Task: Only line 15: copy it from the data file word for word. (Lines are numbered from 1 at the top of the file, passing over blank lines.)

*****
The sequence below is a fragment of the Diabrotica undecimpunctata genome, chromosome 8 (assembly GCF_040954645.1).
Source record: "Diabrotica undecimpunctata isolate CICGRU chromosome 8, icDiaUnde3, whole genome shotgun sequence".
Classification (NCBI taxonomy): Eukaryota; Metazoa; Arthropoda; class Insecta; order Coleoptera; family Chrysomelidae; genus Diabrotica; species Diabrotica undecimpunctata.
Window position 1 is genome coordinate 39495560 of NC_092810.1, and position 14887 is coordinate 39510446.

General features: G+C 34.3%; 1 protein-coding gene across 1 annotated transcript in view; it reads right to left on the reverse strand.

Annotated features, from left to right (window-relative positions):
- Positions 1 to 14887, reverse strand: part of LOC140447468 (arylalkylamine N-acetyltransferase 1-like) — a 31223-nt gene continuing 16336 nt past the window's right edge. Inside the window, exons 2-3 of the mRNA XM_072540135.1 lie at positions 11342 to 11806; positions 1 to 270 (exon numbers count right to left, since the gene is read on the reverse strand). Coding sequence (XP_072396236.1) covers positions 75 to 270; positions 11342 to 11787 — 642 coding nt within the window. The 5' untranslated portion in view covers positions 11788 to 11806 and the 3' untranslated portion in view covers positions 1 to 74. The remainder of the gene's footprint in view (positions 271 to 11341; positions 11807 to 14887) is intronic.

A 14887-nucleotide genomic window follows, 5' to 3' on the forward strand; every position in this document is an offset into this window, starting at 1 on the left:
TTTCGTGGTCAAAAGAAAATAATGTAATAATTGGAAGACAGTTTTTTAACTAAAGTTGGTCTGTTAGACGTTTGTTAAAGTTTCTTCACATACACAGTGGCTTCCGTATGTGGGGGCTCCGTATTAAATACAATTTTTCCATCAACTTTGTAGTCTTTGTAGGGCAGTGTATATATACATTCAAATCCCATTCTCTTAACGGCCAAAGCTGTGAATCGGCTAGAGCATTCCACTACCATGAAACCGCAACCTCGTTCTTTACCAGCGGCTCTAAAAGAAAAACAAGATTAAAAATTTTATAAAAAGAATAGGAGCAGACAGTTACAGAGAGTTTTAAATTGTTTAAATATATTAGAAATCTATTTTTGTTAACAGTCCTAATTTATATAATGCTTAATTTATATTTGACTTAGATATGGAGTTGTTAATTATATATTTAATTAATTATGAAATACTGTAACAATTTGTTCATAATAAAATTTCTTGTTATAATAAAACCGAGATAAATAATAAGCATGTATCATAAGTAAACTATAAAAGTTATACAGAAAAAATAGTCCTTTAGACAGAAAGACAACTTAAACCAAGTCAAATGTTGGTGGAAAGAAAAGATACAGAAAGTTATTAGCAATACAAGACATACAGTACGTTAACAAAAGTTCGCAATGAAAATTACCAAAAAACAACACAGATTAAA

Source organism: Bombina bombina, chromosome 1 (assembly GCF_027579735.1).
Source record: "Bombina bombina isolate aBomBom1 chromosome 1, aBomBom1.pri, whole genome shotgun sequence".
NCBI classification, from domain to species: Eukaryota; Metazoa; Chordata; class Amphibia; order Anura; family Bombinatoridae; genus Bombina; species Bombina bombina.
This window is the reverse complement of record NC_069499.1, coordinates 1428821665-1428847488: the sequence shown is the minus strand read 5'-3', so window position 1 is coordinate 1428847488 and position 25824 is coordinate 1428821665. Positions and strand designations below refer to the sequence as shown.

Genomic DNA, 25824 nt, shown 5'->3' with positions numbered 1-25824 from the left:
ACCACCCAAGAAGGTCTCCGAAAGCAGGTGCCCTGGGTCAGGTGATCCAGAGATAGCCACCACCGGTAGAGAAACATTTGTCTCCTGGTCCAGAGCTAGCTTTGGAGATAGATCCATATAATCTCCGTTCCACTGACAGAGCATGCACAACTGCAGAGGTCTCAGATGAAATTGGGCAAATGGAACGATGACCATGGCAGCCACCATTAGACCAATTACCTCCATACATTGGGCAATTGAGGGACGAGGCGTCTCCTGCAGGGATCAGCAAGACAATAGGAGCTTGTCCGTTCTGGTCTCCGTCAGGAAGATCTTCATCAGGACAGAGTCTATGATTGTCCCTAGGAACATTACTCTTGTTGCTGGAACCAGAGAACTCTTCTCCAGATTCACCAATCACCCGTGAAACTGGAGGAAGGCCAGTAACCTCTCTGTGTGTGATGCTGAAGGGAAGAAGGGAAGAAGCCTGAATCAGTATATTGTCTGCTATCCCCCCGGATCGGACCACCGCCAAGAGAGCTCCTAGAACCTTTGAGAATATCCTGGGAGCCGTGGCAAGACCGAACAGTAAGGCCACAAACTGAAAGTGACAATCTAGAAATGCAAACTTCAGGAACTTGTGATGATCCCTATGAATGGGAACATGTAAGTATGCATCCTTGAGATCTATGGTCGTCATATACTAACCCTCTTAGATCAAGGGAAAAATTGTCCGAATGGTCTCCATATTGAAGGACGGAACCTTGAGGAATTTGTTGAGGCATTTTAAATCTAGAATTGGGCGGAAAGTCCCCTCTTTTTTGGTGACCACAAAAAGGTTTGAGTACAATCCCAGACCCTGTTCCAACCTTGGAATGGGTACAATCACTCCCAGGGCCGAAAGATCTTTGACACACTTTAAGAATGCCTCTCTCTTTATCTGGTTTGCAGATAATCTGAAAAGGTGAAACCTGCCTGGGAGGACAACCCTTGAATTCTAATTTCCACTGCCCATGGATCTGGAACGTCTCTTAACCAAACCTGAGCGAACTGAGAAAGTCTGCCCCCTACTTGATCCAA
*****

ACCACCCAAGAAGGTCTCCGAAAGCAGGTGCCCTGGGTCAGGTGATCCAGAGATAGCCACCACCGGTAGAGAAACATTTGTCTCCTGGTCCAGAGCTAGCTTTGGAGATAGATCCATATAATCTCCGTTCCACTGACAGAGCATGCACAACTGCAGAGGTCTCAGATGAAATTGGGCAAATGGAACGATGACCATGGCAGCCACCATTAGACCAATTACCTCCATACATTGGGCAATTGAGGGACGAGGCGTCTCCTGCAGGGATCAGCAAGACAATAGGAGCTTGTCCGTTCTGGTCTCCGTCAGGAAGATCTTCATCAGGACAGAGTCTATGATTGTCCCTAGGAACATTACTCTTGTTGCTGGAACCAGAGAACTCTTCTCCAGATTCACCAATCACCCGTGAAACTGGAGGAAGGCCAGTAACCTCTCTGTGTGTGATGCTGAAGGGAAGAAGGGAAGAAGCCTGAATCAGTATATTGTCTGCTATCCCCCCGGATCGGACCACCGCCAAGAGAGCTCCTAGAACCTTTGAGAATATCCTGGGAGCCGTGGCAAGACCGAACAGTAAGGCCACAAACTGAAAGTGACAATCTAGAAATGCAAACTTCAGGAACTTGTGATGATCCCTATGAATGGGAACATGTAAGTATGCATCCTTGAGATCTATGGTCGTCATATACTAACCCTCTTAGATCAAGGGAAAAATTGTCCGAATGGTCTCCATATTGAAGGACGGAACCTTGAGGAATTTGTTGAGGCATTTTAAATCTAGAATTGGGCGGAAAGTCCCCTCTTTTTTGGTGACCACAAAAAGGTTTGAGTACAATCCCAGACCCTGTTCCAACCTTGGAATGGGTACAATCACTCCCAGGGCCGAAAGATCTTTGACACACTTTAAGAATGCCTCTCTCTTTATCTGGTTTGCAGATAATCTGAAAAGGTGAAACCTGCCTGGGAGGACAACCCTTGAATTCTAATTTCCACTGCCCATGGATCTGGAACGTCTCTTAACCAAACCTGAGCGAACTGAGAAAGTCTGCCCCCTACTTGATCCAA